You might be a deal hunter, but chances are, you still have a bias against cheap things, just like the rest of us do. We have a tendency to value items according to their price tag, even when the price tag isn’t related to value.
In a video breaking down why we hate cheap things, the School of Life uses the pineapple as an example. Hundreds of years ago, the pineapple was a crazy expensive fruit, reserved for royalty and the super rich. Over the years, it became easier transport and cultivate pineapple, thus driving down its price. In the video, they explain:
The pineapple itself hasn’t changed, only our attitude to it has…When we have to pay a lot for something nice, we appreciate it to the full…as its price in the market falls, passion has a habit of fading away.
Of course, supply and demand probably has more to do with it than price. Pineapples are everywhere now, so we take them for granted and don’t value them as much. But that’s kind of the idea: when an item is cheap, we assume demand is not high, so we don’t value it as much. They continue:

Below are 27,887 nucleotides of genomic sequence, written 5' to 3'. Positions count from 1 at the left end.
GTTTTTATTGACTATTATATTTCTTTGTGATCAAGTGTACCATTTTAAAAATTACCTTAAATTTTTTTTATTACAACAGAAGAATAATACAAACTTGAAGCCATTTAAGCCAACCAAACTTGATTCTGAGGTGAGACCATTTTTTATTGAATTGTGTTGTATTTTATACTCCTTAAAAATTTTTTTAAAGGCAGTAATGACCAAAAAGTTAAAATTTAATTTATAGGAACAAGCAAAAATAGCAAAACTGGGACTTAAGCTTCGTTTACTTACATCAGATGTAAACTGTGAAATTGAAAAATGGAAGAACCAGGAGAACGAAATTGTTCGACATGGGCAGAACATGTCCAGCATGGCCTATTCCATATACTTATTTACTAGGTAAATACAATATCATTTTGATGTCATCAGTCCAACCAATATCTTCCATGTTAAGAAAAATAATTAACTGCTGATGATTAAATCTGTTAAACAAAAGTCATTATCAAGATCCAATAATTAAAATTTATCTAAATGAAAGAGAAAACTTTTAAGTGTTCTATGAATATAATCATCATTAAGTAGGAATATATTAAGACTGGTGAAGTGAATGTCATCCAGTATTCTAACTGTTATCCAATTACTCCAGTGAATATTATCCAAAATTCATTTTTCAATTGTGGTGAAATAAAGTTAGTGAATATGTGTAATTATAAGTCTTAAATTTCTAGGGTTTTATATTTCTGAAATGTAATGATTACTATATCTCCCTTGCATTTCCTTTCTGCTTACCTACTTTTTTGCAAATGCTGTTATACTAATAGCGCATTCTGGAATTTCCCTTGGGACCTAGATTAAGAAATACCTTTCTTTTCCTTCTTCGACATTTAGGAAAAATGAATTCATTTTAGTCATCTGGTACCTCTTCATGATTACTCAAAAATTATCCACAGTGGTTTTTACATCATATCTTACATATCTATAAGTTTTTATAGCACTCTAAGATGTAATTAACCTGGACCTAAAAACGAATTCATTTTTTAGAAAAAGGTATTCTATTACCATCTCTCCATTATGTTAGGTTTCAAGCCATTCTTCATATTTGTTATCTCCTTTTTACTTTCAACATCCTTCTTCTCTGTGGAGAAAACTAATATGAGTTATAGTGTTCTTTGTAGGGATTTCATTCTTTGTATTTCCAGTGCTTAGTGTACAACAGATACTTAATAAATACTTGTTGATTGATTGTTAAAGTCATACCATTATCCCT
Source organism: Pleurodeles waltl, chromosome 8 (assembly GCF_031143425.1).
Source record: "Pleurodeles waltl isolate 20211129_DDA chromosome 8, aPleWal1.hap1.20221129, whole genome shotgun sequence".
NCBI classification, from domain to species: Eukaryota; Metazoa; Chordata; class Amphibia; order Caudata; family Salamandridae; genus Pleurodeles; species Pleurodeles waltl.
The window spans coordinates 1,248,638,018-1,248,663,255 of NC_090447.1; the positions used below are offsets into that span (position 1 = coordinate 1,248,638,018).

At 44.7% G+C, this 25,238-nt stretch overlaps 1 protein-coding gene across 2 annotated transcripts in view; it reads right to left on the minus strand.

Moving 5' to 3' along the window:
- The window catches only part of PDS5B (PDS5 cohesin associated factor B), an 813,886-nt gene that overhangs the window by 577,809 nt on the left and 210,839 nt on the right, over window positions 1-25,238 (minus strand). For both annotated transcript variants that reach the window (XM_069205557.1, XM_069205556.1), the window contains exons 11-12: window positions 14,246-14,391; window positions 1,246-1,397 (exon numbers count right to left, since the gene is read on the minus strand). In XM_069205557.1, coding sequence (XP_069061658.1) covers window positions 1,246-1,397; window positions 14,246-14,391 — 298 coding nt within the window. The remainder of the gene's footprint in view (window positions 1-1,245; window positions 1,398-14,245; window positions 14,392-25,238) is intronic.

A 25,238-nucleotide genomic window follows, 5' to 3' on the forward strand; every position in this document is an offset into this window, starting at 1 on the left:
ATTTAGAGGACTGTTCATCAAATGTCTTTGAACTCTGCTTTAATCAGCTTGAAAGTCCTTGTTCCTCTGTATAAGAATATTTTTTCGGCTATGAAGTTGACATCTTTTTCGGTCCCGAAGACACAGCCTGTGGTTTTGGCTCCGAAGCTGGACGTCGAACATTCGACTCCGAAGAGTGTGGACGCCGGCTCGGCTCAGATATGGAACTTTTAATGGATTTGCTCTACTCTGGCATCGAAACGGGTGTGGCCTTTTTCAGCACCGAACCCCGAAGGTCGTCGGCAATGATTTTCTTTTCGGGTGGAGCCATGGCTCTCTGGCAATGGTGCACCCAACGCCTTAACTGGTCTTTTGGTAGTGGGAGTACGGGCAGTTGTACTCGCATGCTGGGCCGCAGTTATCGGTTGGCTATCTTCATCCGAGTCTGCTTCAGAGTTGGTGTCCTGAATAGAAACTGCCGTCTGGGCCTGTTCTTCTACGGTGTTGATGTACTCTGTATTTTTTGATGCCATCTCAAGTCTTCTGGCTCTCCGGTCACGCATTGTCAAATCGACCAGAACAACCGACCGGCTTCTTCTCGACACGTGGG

One is allowed to get very worked up over the eggs of the sturgeon. A hundred pounds for a small pot. But we have to be very circumscribed about one’s enthusiasm of the eggs of a chicken: twelve for two pounds. There is an intimidating hierarchy in the background… The price tells us, something very special is going on here. But it may be going on in the cheap thing, too.
Stores often use this bias against you by showing you the “original price” of an item. While out shopping once, I saw a purse that was on sale for $80, and the original price was several hundred dollars. I did not need a purse, and I had no interest in buying that one until I saw the original price, and then I thought, Wow, this must be a really nice purse. Maybe I should buy it! I thought “something very special” was going on, just because I saw that big price tag.
To combat this bias, don’t use price as a guide of an item’s worth. Assign your own value to something, then buy according to that value, not just the actual price of an item. You value a nice, well-made leather purse? Nothing wrong with that — but there’s not much sense in valuing a purse only because it carries a price tag of $300. Assigning your own value to your purchases makes you a little more aware of your spending. To understand this concept better, check out the full video.
Why We Hate Cheap Things [School of Life]